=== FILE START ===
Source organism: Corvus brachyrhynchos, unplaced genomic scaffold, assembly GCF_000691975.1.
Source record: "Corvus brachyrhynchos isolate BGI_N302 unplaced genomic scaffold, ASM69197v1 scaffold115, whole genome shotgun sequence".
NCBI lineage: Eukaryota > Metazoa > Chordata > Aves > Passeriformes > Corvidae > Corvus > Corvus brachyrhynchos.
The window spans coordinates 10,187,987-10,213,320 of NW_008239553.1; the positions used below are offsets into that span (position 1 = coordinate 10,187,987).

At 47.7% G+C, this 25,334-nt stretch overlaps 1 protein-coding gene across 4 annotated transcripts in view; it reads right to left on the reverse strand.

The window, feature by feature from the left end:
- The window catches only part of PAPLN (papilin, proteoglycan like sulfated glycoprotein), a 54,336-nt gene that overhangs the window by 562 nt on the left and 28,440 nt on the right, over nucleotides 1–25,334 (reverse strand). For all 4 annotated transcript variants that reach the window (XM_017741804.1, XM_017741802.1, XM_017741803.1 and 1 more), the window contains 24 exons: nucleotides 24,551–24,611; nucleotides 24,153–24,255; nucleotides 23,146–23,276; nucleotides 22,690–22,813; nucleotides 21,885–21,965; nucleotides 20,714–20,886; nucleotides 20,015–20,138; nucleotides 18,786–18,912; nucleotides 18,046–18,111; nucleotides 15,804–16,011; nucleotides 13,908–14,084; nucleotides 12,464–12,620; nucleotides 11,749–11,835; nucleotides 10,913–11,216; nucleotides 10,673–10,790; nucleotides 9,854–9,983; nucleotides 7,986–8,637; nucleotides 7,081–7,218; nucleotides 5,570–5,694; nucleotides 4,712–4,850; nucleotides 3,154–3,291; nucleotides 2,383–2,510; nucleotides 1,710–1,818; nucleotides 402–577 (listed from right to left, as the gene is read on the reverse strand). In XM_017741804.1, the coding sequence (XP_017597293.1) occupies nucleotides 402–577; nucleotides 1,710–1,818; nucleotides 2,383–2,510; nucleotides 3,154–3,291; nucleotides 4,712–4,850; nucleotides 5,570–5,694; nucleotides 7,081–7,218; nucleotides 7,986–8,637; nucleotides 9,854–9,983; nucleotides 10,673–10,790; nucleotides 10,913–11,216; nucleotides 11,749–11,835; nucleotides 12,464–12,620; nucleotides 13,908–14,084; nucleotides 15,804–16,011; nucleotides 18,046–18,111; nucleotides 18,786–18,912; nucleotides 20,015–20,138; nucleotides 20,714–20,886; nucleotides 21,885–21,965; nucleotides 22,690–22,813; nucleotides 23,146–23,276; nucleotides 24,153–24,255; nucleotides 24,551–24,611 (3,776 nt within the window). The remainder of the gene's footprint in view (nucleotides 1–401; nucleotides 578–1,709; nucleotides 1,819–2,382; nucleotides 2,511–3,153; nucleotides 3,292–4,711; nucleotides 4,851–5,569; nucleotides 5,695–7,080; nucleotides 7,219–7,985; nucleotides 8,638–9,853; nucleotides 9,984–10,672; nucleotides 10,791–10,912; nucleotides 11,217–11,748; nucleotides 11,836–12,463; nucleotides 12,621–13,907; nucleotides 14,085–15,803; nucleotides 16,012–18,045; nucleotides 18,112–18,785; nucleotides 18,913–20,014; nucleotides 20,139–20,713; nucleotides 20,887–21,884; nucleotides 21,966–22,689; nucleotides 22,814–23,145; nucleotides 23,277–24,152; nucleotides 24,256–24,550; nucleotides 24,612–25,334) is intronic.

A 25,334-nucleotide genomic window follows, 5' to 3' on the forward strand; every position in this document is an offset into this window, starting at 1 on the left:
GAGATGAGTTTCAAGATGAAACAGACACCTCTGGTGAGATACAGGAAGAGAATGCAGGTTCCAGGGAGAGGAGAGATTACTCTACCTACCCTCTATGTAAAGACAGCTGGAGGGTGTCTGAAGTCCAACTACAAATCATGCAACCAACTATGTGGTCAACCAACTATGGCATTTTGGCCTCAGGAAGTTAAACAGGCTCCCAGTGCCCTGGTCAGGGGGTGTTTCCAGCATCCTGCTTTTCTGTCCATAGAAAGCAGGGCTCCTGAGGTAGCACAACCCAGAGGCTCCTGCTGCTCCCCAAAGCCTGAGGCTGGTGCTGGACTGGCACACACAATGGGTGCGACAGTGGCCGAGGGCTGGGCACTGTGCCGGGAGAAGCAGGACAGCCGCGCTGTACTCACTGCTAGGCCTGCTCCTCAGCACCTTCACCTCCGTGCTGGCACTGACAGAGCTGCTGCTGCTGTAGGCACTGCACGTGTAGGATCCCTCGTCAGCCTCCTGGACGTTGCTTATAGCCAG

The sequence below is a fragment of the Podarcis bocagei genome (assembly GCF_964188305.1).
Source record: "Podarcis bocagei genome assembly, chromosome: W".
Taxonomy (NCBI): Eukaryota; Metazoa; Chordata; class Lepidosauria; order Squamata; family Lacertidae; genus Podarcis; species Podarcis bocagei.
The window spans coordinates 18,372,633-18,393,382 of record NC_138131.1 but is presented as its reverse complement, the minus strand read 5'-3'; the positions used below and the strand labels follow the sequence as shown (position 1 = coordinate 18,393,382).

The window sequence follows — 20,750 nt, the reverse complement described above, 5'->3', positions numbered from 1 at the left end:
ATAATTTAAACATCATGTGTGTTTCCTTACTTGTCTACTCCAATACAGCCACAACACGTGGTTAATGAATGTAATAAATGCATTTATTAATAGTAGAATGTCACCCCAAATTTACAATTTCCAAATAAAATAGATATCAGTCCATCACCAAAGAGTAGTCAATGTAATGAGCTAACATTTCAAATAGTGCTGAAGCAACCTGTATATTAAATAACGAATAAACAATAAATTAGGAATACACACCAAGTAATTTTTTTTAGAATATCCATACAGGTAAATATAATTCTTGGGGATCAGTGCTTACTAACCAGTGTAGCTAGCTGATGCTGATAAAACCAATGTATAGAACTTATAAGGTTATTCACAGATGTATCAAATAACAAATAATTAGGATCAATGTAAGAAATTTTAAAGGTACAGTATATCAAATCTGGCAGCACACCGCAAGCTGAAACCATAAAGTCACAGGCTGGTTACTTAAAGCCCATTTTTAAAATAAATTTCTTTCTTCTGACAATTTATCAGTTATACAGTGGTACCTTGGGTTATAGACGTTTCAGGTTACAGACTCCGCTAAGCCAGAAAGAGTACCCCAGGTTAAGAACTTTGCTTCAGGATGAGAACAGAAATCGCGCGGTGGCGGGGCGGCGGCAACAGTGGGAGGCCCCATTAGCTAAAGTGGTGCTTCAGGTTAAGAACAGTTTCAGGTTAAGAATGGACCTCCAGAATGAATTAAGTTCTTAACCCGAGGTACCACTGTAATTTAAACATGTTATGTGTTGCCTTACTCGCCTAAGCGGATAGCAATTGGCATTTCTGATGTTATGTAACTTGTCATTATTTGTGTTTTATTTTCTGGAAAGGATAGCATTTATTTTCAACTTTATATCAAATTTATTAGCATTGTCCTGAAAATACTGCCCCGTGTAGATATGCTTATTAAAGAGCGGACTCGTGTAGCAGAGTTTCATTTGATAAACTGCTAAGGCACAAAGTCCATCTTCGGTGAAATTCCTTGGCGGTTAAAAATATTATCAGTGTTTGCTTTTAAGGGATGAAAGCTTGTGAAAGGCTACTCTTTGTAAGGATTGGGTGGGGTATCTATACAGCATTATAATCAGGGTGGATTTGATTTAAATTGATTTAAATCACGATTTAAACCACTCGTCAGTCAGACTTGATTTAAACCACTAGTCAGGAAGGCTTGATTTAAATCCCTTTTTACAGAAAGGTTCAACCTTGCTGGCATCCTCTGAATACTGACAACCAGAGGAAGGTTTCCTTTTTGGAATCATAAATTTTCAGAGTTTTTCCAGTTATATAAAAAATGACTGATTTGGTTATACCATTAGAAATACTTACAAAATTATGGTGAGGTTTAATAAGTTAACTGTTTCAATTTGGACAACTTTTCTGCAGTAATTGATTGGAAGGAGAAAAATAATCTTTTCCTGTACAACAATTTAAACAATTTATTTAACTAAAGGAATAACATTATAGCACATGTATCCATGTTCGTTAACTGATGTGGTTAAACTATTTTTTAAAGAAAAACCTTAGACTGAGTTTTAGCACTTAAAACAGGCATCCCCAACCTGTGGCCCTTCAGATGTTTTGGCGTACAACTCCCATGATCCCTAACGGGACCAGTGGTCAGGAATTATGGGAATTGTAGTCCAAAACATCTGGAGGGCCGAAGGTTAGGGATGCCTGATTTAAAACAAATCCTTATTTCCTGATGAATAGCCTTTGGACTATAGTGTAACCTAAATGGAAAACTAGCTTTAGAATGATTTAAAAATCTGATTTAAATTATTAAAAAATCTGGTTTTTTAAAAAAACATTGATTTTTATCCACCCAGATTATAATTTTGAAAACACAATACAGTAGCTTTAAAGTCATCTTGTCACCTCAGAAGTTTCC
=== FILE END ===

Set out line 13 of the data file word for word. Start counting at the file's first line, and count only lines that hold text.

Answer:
The window spans coordinates 18,372,633-18,393,382 of record NC_138131.1 but is presented as its reverse complement, the minus strand read 5'-3'; the positions used below and the strand labels follow the sequence as shown (position 1 = coordinate 18,393,382).